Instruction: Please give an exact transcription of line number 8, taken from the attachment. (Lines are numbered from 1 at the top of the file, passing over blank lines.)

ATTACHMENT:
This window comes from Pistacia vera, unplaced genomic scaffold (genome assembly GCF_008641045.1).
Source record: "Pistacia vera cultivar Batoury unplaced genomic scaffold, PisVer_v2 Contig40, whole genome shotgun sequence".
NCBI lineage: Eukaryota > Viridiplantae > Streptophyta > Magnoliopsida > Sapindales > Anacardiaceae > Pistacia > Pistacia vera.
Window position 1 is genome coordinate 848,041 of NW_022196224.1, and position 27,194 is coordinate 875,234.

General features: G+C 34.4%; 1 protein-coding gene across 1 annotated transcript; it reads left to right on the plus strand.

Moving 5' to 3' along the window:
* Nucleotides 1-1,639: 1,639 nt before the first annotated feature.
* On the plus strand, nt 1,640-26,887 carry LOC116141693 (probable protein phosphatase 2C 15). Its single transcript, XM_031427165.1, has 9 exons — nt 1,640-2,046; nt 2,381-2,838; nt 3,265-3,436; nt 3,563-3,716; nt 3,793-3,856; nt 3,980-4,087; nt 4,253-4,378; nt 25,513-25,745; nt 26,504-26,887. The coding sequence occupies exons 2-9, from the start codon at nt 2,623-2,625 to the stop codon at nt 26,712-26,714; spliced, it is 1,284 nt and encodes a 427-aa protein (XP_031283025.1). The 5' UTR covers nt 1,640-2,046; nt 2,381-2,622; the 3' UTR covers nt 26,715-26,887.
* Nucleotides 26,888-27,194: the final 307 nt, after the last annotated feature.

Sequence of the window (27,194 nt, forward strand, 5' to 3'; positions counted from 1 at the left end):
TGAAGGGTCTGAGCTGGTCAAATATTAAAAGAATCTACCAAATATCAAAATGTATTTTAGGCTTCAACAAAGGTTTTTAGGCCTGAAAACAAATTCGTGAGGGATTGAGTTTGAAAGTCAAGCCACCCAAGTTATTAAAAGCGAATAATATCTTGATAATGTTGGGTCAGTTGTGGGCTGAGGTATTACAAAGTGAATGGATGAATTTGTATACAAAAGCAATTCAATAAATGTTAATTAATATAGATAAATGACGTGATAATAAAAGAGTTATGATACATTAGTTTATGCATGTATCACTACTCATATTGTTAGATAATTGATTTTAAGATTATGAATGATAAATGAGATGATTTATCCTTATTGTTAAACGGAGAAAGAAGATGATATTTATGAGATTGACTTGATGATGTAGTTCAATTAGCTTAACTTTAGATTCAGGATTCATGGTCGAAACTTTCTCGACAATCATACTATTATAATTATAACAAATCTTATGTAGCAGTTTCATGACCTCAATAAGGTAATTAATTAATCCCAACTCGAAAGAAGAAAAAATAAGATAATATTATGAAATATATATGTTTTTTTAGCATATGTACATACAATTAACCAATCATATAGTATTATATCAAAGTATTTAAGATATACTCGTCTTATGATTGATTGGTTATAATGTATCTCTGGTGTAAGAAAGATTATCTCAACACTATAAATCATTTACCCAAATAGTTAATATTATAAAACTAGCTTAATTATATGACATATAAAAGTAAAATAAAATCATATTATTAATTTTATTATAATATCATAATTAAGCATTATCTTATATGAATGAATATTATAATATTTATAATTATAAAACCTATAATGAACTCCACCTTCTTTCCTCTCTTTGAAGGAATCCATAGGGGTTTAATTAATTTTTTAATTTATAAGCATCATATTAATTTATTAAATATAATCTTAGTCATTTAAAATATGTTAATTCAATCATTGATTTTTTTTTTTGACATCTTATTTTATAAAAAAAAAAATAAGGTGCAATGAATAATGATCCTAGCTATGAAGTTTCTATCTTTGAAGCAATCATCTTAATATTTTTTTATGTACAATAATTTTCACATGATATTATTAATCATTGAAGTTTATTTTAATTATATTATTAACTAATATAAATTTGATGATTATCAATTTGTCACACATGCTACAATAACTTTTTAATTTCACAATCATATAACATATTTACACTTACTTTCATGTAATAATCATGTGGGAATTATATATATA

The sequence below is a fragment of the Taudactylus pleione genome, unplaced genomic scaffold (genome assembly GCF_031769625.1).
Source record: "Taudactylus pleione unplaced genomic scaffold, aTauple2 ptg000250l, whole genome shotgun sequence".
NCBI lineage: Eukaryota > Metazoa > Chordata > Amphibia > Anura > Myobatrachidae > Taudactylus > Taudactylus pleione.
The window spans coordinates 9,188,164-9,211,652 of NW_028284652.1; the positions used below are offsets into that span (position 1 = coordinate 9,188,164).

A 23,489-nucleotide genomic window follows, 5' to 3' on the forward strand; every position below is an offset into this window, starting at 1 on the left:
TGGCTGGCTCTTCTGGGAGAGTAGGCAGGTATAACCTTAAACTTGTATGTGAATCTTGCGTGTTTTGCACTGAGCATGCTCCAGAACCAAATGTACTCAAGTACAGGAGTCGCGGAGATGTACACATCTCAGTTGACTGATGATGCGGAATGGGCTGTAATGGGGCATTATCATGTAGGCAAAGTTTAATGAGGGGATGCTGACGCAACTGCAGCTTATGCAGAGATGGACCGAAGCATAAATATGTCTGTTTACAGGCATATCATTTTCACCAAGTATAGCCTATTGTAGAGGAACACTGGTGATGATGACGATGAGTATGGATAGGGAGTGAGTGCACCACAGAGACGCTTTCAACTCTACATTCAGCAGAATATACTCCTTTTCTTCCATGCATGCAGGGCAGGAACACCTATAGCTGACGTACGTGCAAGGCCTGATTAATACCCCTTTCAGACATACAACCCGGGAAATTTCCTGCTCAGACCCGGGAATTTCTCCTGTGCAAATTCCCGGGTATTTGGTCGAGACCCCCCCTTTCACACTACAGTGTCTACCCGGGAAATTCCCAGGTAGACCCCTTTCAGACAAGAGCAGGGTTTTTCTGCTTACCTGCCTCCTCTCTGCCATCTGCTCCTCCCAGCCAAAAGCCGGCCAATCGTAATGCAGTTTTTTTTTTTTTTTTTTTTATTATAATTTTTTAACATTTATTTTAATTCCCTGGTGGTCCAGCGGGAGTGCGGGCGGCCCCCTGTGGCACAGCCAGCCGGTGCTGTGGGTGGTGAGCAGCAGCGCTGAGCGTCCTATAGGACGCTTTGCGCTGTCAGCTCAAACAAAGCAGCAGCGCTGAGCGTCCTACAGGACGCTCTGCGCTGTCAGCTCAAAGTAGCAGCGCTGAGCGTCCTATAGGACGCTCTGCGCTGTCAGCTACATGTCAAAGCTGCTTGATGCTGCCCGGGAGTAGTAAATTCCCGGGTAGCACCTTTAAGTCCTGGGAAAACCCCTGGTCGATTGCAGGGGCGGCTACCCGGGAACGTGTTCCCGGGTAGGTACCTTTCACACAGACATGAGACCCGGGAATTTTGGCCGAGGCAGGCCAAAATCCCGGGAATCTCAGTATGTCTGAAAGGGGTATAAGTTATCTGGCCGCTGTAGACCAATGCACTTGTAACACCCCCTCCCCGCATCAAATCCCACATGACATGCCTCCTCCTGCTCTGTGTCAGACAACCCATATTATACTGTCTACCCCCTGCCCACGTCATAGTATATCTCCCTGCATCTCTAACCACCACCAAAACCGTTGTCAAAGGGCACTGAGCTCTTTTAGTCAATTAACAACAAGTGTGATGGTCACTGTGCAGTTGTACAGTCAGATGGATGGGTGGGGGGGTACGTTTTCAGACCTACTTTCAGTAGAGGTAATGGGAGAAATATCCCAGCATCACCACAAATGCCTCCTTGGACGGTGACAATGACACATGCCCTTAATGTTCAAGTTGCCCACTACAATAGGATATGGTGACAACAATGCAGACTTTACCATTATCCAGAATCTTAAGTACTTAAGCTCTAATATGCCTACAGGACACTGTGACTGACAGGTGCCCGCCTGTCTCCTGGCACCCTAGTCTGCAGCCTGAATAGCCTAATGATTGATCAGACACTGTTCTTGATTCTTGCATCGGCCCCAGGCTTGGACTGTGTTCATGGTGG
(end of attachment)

* On the plus strand, nt 1,640-26,887 carry LOC116141693 (probable protein phosphatase 2C 15). Its single transcript, XM_031427165.1, has 9 exons — nt 1,640-2,046; nt 2,381-2,838; nt 3,265-3,436; nt 3,563-3,716; nt 3,793-3,856; nt 3,980-4,087; nt 4,253-4,378; nt 25,513-25,745; nt 26,504-26,887. The coding sequence occupies exons 2-9, from the start codon at nt 2,623-2,625 to the stop codon at nt 26,712-26,714; spliced, it is 1,284 nt and encodes a 427-aa protein (XP_031283025.1). The 5' UTR covers nt 1,640-2,046; nt 2,381-2,622; the 3' UTR covers nt 26,715-26,887.